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Investigating Your District's Policies on Technology

Investigating Your District's Policies on Technology

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In this lesson, you will apply your school's and district's policies to the classroom use of technology.

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Video Transcription

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Hello, everyone. And welcome to today's lesson. We'll be discussing how to investigate your district policies on technology. My name is Gino Sangiuliano. And let's get started.

Over the past few years, I have found myself working on my computer or tablet in what once would seem like unusual places. From the barbershop to the laundromat, and of course coffee shops everywhere, one can find a free Wi-Fi sign on the window. This access has changed how many of us perceive these places. And what you will notice when you connect to those networks is that you have to agree to the terms of acceptable use policies.

We all click on them without giving it a second thought, and without ever reading the long text attached to it. As more and more schools move towards guest networks that require login, it might be important that we take a moment to share with our students what it is they are actually agreeing to.

Many of those policies are guided by CIPA, the Children's Internet Protection Act, which was established in the year 2000. It includes requirements for schools to follow when developing policies for Internet use. They include that there must be an internet safety policy, that districts must hold public meetings before adopting a policy, policies must include monitoring of online behaviors of minors, and that we must teach minors about appropriate online behaviors.

Best Practice suggests that acceptable use policy should address access to information. This includes from devices maintained by the school or devices that are personally owned and brought to the school by students. Like I mentioned earlier, reviewing your school's policy may not be a bad idea.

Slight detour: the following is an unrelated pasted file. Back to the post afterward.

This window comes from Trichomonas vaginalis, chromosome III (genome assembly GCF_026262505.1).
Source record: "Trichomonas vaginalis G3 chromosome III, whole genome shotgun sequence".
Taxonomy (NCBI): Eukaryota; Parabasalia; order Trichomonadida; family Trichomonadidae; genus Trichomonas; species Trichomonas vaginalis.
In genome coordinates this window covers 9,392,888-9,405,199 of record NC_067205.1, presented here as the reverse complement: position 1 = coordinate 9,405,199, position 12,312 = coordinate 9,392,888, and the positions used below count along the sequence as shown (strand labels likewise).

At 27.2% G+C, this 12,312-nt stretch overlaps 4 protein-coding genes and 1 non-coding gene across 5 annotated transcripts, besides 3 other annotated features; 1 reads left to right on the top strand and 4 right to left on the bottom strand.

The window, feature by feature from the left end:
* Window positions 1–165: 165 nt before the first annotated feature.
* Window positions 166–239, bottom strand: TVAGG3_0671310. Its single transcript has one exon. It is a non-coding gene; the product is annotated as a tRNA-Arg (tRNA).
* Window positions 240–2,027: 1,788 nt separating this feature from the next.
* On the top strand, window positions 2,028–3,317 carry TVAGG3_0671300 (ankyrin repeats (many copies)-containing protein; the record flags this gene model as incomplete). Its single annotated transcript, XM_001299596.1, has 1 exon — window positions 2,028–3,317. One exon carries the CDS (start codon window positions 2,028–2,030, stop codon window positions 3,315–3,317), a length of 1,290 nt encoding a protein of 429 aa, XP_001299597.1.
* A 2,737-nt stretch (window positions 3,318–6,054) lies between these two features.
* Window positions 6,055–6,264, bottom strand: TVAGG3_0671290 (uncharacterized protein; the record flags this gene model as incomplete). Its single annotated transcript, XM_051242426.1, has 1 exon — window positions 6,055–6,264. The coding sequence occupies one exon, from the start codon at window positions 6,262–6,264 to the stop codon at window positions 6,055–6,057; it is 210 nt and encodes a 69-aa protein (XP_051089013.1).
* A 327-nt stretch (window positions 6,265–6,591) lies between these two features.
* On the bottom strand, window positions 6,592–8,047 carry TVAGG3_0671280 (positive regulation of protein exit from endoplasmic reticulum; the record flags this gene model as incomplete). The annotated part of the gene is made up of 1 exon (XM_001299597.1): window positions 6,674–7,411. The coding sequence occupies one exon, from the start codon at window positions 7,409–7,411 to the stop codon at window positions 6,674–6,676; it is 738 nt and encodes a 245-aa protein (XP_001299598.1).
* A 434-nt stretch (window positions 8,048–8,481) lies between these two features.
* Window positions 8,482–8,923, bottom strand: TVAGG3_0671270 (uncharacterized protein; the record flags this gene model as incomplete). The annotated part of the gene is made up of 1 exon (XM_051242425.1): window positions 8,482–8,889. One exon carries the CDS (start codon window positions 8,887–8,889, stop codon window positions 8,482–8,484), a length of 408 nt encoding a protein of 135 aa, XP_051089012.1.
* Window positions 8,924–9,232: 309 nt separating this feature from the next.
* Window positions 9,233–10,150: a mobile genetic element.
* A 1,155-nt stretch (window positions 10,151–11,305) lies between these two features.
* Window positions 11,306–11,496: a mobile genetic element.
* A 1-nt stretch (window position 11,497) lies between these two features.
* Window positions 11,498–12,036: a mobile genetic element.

In doing so, you can see if it includes the following 10 items. A statement about compliance with the state and federal laws and regulations, list of roles and responsibilities for all stakeholders, rights and responsibilities of users when accessing district owned resources both on and off campus, a disclaimer limiting districts liability, description of instructional philosophies and strategies, description of safety measures, description of the districts method to insure security with the disclaimer, assurances that the policy will be enforced and what will happen if anyone violates that policy, and ongoing awareness of training of opportunities for all the stakeholders, and a description of the procedures for evaluating and revising the policy.

Here is a sample of a computer usage and internet policy. In this case, students and parents are asked to sign a hard copy of the agreement and return it to their teacher. Many schools have similar contracts that can be digitally signed as well. Some of the highlights include guidelines about passwords, loading software, playing DVDs, the use of disrespectful language, plagiarism, removing and adding programs, general care and maintenance, and the responsibility to report any problems. Note how the items on the policy might impact the use of technology in a classroom.

It's time to summarize what we learned in today's lesson. We reviewed the Children's Internet Protection Act. We looked at the requirements of the act and best practices. We discussed internet safety policies. And looked at a sample acceptable use policy.

And now, here's today's food for thought. Find out who developed the acceptable use policy for your school and when it was written. How often is it revised? How often do you think it should be revised?

It's your turn to apply what you've learned in this video. The additional resources section we'll be super helpful. This section is designed to help you discover useful ways to apply what you've learned here. Each link includes a brief description so you can easily target the resources you want.

Thanks for watching. Have a great day. We'll see you next time.

Notes on "Investigating Your District's Policies on Technology"

(00:00-00:11) Intro

(00:12-00:55) Wi-fi Everywhere

(00:56-01:30) What is CIPA?

(01:31-02:40) Best Practice

(02:41-03:36) Sample Use Policy

(03:40-03:58) Summary

(03:59-04:34) Food For Thought

Additional Resources

Acceptable Use Policy Considerations for Districts

This site provides an overview of acceptable use requirements and guidelines for districts from the Kentucky Department of Education. This site supports district decision making in developing an acceptable use policy that is in compliance with federal laws and regulations.
http://education.ky.gov/districts/tech/Pages/Acceptable-Use-Districts.aspx


K12 Blue Print

This is a really comprehensive resource that provides examples and templates for district technology plans and acceptable use policies. There is a toolkit and template available for districts as they plan the following: acceptable use; technology plan; Flipped Classroom Policy; Policy Presentations for School Boards; Policy Presentations for Administrators; Policy Presentation for Teachers; and Policy Presentation for Parents. If you are increasing technology use in your district, this toolkit walks you through the process and provides you useful templates for your planning.
http://www.k12blueprint.com/policy